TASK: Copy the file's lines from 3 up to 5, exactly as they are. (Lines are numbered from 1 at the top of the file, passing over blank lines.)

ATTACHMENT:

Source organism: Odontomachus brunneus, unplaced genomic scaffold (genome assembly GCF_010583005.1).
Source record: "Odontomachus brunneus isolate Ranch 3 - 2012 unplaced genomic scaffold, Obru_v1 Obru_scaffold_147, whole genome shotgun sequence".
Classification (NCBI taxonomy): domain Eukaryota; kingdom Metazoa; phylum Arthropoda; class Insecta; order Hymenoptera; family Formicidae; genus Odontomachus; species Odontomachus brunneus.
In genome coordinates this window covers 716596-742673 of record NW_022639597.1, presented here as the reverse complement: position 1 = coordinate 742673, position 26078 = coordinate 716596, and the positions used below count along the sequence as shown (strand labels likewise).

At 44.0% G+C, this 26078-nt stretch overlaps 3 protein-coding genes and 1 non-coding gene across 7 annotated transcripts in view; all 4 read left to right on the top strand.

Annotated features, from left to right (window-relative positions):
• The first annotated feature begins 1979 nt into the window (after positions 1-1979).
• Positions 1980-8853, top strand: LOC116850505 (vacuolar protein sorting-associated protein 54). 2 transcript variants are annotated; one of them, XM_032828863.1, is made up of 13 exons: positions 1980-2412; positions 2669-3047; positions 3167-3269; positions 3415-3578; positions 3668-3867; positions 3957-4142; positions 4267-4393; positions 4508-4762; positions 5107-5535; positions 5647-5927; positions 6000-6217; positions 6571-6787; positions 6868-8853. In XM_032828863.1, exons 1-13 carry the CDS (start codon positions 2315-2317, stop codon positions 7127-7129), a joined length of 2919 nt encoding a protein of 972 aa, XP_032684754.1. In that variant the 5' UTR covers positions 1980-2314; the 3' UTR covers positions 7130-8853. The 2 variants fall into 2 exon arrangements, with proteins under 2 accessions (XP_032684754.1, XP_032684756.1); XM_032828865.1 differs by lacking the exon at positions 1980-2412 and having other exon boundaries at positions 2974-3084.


Classification (NCBI taxonomy): domain Eukaryota; kingdom Metazoa; phylum Arthropoda; class Insecta; order Hymenoptera; family Formicidae; genus Odontomachus; species Odontomachus brunneus.
In genome coordinates this window covers 716596-742673 of record NW_022639597.1, presented here as the reverse complement: position 1 = coordinate 742673, position 26078 = coordinate 716596, and the positions used below count along the sequence as shown (strand labels likewise).

At 44.0% G+C, this 26078-nt stretch overlaps 3 protein-coding genes and 1 non-coding gene across 7 annotated transcripts in view; all 4 read left to right on the top strand.